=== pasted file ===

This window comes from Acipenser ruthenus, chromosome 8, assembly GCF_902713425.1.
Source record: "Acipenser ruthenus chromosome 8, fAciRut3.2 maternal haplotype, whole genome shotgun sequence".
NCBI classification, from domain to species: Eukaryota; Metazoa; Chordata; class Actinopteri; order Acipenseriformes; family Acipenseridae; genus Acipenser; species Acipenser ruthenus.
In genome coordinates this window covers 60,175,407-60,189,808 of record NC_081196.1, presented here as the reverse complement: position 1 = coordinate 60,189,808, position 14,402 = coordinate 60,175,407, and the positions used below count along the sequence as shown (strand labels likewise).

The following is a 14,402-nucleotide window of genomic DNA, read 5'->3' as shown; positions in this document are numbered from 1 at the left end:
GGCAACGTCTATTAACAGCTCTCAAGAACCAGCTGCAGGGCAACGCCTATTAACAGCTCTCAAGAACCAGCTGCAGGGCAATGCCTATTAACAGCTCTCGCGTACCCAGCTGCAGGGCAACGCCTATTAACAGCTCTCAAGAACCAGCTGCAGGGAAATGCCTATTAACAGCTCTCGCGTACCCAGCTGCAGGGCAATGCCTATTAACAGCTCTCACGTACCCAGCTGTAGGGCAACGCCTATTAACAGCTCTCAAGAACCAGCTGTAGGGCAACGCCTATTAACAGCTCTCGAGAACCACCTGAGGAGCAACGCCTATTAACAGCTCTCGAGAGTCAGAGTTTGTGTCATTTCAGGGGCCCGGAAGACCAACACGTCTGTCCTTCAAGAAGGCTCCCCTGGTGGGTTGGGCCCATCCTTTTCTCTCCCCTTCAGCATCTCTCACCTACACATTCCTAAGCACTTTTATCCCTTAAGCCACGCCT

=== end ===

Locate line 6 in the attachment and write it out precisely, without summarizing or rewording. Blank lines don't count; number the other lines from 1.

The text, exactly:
GGCAACGTCTATTAACAGCTCTCAAGAACCAGCTGCAGGGCAACGCCTATTAACAGCTCTCAAGAACCAGCTGCAGGGCAATGCCTATTAACAGCTCTCGCGTACCCAGCTGCAGGGCAACGCCTATTAACAGCTCTCAAGAACCAGCTGCAGGGAAATGCCTATTAACAGCTCTCGCGTACCCAGCTGCAGGGCAATGCCTATTAACAGCTCTCACGTACCCAGCTGTAGGGCAACGCCTATTAACAGCTCTCAAGAACCAGCTGTAGGGCAACGCCTATTAACAGCTCTCGAGAACCACCTGAGGAGCAACGCCTATTAACAGCTCTCGAGAGTCAGAGTTTGTGTCATTTCAGGGGCCCGGAAGACCAACACGTCTGTCCTTCAAGAAGGCTCCCCTGGTGGGTTGGGCCCATCCTTTTCTCTCCCCTTCAGCATCTCTCACCTACACATTCCTAAGCACTTTTATCCCTTAAGCCACGCCT